Work isn’t what it used to be. According to the Bureau of Labor Statistics (BLS), workers born between 1960 and 1980 (the tail end of the baby boomers and Gen Xers) averaged two job changes by the time they were 32 years old, while their children and younger siblings in the workforce born after 1980, on average, have held 3.5 jobs by their early 30s.
While the majority of workers in all demographic categories report average job durations of shorter than five years, younger workers are the most likely to have short tenures in their posts. According to the BLS, 87 percent of workers under the age of 29 had an average job duration of less than five years, as compared to 76 percent of workers aged 35 to 39, and 69 percent of workers between the ages of 40 and 48.
Moreover, the nature of the work is changing. According to the latest edition of the PYMNTS Gig Economy Index, over a third of all American workers have participated in the gig economy in some way, and the gig economy is beginning to compete with regular full-time work. As of Q1 2018, 55 percent of gig economy workers reported having a regular nine-to-five full-time job. As of Q2, that number fell to 47 percent. The main reason workers — particularly younger workers — like the gig economy? Flexibility.
According to David Holyoke, global head of Airbnb for Work, in a PYMNTS interview, that is why employers need to start thinking differently about how they attract, retain and motivate their workforce. The race for talent is on in an environment where unemployment is below 4 percent, and the largest generation of American workers is incredibly willing to change jobs to pursue better opportunities, including the opportunity to work for themselves. That is why, he noted, Airbnb is expanding the part of its business that targets business travelers, Airbnb for Work, and thinking about how it can help workers even when they aren’t actually traveling for business.
“In my experience, only around 25 percent of employees at a company travel for work,” Holyoke said. “With Airbnb for Work’s new expansion into team-building, homes for off-sites and meetings, and relocations, we now have an opportunity to bring the best of Airbnb to the professional world.”
Three Big Add-Ons: Experiences, Off-Site And Relocation
The expansion of Airbnb for Work is built on add-ons in three main areas: experiences, off-site usages and relocation.
Experiences, he noted, taps into the part of the app that allows travelers to book tours and other unique events during their vacations, and expands to business users for team-building activities, incentives for employees and the like. These newly featured Experiences for professionals is currently available in more than 800 cities globally in a number of categories, and, according to Holyoke, the goal is to expand that.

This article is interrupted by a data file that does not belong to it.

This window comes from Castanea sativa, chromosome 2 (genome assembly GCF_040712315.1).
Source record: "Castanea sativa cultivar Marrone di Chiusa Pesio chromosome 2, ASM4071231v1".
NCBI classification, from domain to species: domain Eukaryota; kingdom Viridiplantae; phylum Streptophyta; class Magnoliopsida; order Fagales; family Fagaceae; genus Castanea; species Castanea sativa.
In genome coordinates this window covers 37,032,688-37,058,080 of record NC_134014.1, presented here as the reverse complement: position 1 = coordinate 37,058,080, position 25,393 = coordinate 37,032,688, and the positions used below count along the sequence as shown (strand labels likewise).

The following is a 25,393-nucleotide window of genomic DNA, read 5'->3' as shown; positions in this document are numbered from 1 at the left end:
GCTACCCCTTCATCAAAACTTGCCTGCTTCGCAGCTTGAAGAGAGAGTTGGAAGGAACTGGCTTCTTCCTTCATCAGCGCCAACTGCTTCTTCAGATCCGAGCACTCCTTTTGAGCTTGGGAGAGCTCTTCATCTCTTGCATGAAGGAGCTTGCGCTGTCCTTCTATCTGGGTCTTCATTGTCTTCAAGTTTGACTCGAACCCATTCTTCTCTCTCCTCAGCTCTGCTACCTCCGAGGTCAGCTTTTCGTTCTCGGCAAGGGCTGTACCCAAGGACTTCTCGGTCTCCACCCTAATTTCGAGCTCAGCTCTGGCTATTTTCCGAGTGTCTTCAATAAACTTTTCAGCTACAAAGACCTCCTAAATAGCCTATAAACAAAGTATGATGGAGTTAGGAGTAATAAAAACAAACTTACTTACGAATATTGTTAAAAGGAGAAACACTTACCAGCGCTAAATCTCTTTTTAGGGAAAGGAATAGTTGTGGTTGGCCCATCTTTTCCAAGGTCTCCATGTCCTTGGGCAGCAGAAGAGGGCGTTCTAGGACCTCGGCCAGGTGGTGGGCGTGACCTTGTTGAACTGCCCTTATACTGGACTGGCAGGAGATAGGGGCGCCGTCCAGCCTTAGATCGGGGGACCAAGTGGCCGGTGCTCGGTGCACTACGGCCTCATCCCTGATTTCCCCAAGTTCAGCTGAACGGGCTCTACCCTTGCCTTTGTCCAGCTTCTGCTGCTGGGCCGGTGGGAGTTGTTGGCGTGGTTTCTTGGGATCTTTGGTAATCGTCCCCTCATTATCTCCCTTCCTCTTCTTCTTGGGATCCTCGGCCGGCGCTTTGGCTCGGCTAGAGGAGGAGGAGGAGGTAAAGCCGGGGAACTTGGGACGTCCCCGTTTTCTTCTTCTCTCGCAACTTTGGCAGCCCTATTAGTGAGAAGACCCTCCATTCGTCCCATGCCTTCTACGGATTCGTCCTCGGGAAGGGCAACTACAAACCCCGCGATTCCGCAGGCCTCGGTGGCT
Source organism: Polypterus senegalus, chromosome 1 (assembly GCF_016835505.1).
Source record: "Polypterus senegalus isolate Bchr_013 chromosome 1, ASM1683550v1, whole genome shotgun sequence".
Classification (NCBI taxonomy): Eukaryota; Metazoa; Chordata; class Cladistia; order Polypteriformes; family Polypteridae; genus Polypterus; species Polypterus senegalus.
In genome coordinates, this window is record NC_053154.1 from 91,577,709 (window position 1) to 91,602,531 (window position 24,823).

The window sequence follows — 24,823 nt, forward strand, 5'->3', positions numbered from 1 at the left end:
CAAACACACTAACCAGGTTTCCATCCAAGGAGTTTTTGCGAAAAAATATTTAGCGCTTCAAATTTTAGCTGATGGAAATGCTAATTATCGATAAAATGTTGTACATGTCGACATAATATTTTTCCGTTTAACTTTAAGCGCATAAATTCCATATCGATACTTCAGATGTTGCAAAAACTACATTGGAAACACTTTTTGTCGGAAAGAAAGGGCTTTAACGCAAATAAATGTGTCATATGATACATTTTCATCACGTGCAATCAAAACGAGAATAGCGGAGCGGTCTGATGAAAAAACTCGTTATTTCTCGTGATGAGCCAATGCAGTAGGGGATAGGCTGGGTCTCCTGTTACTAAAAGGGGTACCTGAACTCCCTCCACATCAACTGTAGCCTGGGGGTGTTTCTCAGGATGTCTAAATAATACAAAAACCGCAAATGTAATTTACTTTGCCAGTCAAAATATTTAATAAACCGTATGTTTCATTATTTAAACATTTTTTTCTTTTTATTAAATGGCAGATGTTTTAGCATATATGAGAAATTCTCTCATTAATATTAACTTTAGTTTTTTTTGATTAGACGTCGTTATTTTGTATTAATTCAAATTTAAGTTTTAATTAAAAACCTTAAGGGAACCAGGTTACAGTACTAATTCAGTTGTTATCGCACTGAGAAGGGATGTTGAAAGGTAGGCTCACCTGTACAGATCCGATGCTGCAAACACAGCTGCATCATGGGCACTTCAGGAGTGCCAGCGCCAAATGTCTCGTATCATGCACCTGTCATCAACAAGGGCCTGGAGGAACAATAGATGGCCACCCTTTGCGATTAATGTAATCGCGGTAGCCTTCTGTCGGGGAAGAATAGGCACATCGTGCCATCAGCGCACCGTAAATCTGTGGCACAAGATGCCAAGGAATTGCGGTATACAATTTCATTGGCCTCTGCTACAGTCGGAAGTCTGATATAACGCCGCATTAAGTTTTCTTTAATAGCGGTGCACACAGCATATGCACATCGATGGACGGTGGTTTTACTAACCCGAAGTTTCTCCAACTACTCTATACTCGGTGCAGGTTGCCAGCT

Branching off from Experiences, the new expansion will make some homes available on Airbnb for corporate off-sites and meetings.
“Sterile conference rooms aren’t motivating and don’t foster creativity,” Holyoke wrote in a blog post announcing the news. “Relaxing and productive environments help people open up to connect and contribute; they help teams achieve their shared goals more effectively.”
The relocation function makes it easier for workers who are forced to undertake the many stressful complexities of relocating for work, simplifying those issues by making temporary housing easily available. As relocation and working off site become more common globally, Holyoke noted, the more sense it makes for Airbnb to expand into this area.
“Airbnb for Work is more than business travel,” he said. “We’re surfacing the best of all Airbnb has to offer to the professional community, and with the new expansion, we have an opportunity to bring the 75 percent that don’t travel onto the Airbnb platform and into our community.”
Launched in 2014, Airbnb for Work has quickly grown into a revenue center for the firm — accounting for 15 percent of bookings on the platform. According to reports, 700,000 firms have used the service to plan business travel and the unit tripled its bookings between 2015 and 2016 alone.
Airbnb has been busy adding more onto the platform this year. In August, Concur integrated its search and booking tool with Airbnb listings, marking Airbnb’s first linkup with a corporate travel platform. Earlier this year, it extended itself more specifically to higher-end customers with the rollout of Airbnb Plus.
The moves all come as Airbnb faces down a planned initial public offering (IPO) in a little under a year, and is looking to bolster its profile in the travel space.
Whether businesses will help bolster that effort by sending more workers into Airbnb properties for a wider variety of reasons remains to be seen. However, by the numbers, it seems Airbnb already has a reasonable foot in the door with business travelers, and every additional inch that it can open the door and welcome more customers is a good thing, as it is looking to shore up its future share price in the next 10 months.